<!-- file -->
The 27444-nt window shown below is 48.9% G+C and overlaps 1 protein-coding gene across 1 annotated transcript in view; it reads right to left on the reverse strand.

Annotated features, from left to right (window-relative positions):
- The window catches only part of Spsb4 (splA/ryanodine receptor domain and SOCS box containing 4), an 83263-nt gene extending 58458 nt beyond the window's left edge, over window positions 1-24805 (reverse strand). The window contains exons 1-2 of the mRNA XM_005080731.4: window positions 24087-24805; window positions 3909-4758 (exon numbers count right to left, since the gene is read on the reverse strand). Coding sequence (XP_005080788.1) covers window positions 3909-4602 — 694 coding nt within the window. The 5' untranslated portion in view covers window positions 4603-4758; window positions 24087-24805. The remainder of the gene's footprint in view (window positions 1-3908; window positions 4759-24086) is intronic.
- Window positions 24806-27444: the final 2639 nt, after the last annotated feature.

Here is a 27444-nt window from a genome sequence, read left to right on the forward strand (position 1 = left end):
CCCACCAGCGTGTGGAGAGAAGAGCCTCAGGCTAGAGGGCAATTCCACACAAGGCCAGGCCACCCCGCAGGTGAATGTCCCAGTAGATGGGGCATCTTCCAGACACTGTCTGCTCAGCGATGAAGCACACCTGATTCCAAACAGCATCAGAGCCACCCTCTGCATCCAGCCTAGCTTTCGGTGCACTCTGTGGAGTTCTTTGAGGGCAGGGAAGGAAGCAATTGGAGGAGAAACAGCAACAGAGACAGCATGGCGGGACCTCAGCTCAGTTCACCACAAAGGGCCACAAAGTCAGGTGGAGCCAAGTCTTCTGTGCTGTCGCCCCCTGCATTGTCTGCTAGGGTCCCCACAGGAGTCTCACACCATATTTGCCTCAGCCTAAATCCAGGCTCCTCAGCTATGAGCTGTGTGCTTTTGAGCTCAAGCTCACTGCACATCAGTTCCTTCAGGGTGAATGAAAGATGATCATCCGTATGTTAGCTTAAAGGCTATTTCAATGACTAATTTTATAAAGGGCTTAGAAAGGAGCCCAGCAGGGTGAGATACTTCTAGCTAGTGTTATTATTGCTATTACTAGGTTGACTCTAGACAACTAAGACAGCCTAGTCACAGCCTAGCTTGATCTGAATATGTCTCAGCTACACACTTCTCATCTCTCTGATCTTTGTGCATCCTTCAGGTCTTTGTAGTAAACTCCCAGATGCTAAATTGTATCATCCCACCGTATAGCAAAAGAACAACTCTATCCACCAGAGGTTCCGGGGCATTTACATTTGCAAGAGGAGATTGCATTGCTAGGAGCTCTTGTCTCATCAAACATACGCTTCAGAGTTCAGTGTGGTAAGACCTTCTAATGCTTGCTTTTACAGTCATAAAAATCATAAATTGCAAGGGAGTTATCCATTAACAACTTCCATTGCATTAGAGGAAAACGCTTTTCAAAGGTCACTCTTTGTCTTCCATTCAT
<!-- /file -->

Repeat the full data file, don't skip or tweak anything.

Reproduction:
The 27444-nt window shown below is 48.9% G+C and overlaps 1 protein-coding gene across 1 annotated transcript in view; it reads right to left on the reverse strand.

Annotated features, from left to right (window-relative positions):
- The window catches only part of Spsb4 (splA/ryanodine receptor domain and SOCS box containing 4), an 83263-nt gene extending 58458 nt beyond the window's left edge, over window positions 1-24805 (reverse strand). The window contains exons 1-2 of the mRNA XM_005080731.4: window positions 24087-24805; window positions 3909-4758 (exon numbers count right to left, since the gene is read on the reverse strand). Coding sequence (XP_005080788.1) covers window positions 3909-4602 — 694 coding nt within the window. The 5' untranslated portion in view covers window positions 4603-4758; window positions 24087-24805. The remainder of the gene's footprint in view (window positions 1-3908; window positions 4759-24086) is intronic.
- Window positions 24806-27444: the final 2639 nt, after the last annotated feature.

Here is a 27444-nt window from a genome sequence, read left to right on the forward strand (position 1 = left end):
CCCACCAGCGTGTGGAGAGAAGAGCCTCAGGCTAGAGGGCAATTCCACACAAGGCCAGGCCACCCCGCAGGTGAATGTCCCAGTAGATGGGGCATCTTCCAGACACTGTCTGCTCAGCGATGAAGCACACCTGATTCCAAACAGCATCAGAGCCACCCTCTGCATCCAGCCTAGCTTTCGGTGCACTCTGTGGAGTTCTTTGAGGGCAGGGAAGGAAGCAATTGGAGGAGAAACAGCAACAGAGACAGCATGGCGGGACCTCAGCTCAGTTCACCACAAAGGGCCACAAAGTCAGGTGGAGCCAAGTCTTCTGTGCTGTCGCCCCCTGCATTGTCTGCTAGGGTCCCCACAGGAGTCTCACACCATATTTGCCTCAGCCTAAATCCAGGCTCCTCAGCTATGAGCTGTGTGCTTTTGAGCTCAAGCTCACTGCACATCAGTTCCTTCAGGGTGAATGAAAGATGATCATCCGTATGTTAGCTTAAAGGCTATTTCAATGACTAATTTTATAAAGGGCTTAGAAAGGAGCCCAGCAGGGTGAGATACTTCTAGCTAGTGTTATTATTGCTATTACTAGGTTGACTCTAGACAACTAAGACAGCCTAGTCACAGCCTAGCTTGATCTGAATATGTCTCAGCTACACACTTCTCATCTCTCTGATCTTTGTGCATCCTTCAGGTCTTTGTAGTAAACTCCCAGATGCTAAATTGTATCATCCCACCGTATAGCAAAAGAACAACTCTATCCACCAGAGGTTCCGGGGCATTTACATTTGCAAGAGGAGATTGCATTGCTAGGAGCTCTTGTCTCATCAAACATACGCTTCAGAGTTCAGTGTGGTAAGACCTTCTAATGCTTGCTTTTACAGTCATAAAAATCATAAATTGCAAGGGAGTTATCCATTAACAACTTCCATTGCATTAGAGGAAAACGCTTTTCAAAGGTCACTCTTTGTCTTCCATTCAT